Land issues—including extreme racial disparities in land ownership, insecurity of land tenure and property rights, control over fertile land and mineral reserves, and insecurity of community land rights—have played a central role in Zimbabwe’s history which continues to this day. Located in Southern Africa, between South Africa and Zambia, Zimbabwe (formerly Rhodesia) achieved independence from colonial rule in 1980. Though rich in mineral resources, the vast majority of Zimbabweans live in poverty. By January 2009, only 6% of the population worked in the formal sector.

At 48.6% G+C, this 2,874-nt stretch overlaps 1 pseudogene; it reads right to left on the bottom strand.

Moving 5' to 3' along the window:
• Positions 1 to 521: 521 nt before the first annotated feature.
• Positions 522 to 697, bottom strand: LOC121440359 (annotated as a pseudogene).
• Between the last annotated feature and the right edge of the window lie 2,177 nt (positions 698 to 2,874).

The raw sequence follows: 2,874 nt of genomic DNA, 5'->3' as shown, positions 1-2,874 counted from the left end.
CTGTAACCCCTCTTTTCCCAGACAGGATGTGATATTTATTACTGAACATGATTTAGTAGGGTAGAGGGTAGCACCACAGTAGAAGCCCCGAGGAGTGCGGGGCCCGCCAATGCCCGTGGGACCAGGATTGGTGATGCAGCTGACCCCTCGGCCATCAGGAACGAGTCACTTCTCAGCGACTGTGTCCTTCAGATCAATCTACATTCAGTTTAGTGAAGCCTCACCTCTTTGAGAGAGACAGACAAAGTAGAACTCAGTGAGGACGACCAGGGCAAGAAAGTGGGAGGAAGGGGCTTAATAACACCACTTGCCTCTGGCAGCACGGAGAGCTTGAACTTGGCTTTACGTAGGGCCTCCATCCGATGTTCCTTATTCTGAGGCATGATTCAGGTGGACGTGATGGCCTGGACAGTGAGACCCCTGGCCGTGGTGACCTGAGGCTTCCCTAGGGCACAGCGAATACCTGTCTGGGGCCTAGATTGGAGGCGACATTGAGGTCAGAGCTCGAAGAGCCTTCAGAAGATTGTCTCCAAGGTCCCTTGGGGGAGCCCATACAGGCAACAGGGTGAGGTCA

Zimbabwe is moving forward with a process to compensate former farm owners whose land was taken from them because they were white during the country’s fast-track land reform program (FTLRP).
After a controversial land-reform program transferred many commercial farms from white to black ownership, some of the new farmers have struggled to prove that they own the land. But since the government has replaced title deeds with 99-year leases, uncertainty remains about what “ownership” really means.
Most of Zimbabwe’s economic challenges, including a ballooning budget deficit, a huge trade deficit and crippling foreign currency shortages, can be traced back to how the southern African country handled land reform, a leading economist has said.
Zimbabwe embarked on a land reform programme in 2000, but came under fire for the manner in which it was conducted.